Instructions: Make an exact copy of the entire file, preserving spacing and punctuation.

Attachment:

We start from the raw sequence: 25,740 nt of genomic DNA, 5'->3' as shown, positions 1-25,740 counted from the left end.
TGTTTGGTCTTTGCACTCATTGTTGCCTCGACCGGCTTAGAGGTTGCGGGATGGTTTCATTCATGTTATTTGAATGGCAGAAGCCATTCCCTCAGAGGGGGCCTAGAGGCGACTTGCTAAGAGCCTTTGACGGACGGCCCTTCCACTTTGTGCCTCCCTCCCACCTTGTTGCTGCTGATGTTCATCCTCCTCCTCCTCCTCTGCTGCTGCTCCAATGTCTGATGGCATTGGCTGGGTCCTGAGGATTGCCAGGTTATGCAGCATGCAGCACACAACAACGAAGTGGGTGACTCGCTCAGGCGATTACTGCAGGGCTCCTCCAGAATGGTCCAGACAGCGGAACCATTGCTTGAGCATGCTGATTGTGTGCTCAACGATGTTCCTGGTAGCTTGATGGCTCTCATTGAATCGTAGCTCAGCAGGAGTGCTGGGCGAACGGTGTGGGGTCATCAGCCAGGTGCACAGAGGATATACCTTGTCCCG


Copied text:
We start from the raw sequence: 25,740 nt of genomic DNA, 5'->3' as shown, positions 1-25,740 counted from the left end.
TGTTTGGTCTTTGCACTCATTGTTGCCTCGACCGGCTTAGAGGTTGCGGGATGGTTTCATTCATGTTATTTGAATGGCAGAAGCCATTCCCTCAGAGGGGGCCTAGAGGCGACTTGCTAAGAGCCTTTGACGGACGGCCCTTCCACTTTGTGCCTCCCTCCCACCTTGTTGCTGCTGATGTTCATCCTCCTCCTCCTCCTCTGCTGCTGCTCCAATGTCTGATGGCATTGGCTGGGTCCTGAGGATTGCCAGGTTATGCAGCATGCAGCACACAACAACGAAGTGGGTGACTCGCTCAGGCGATTACTGCAGGGCTCCTCCAGAATGGTCCAGACAGCGGAACCATTGCTTGAGCATGCTGATTGTGTGCTCAACGATGTTCCTGGTAGCTTGATGGCTCTCATTGAATCGTAGCTCAGCAGGAGTGCTGGGCGAACGGTGTGGGGTCATCAGCCAGGTGCACAGAGGATATACCTTGTCCCG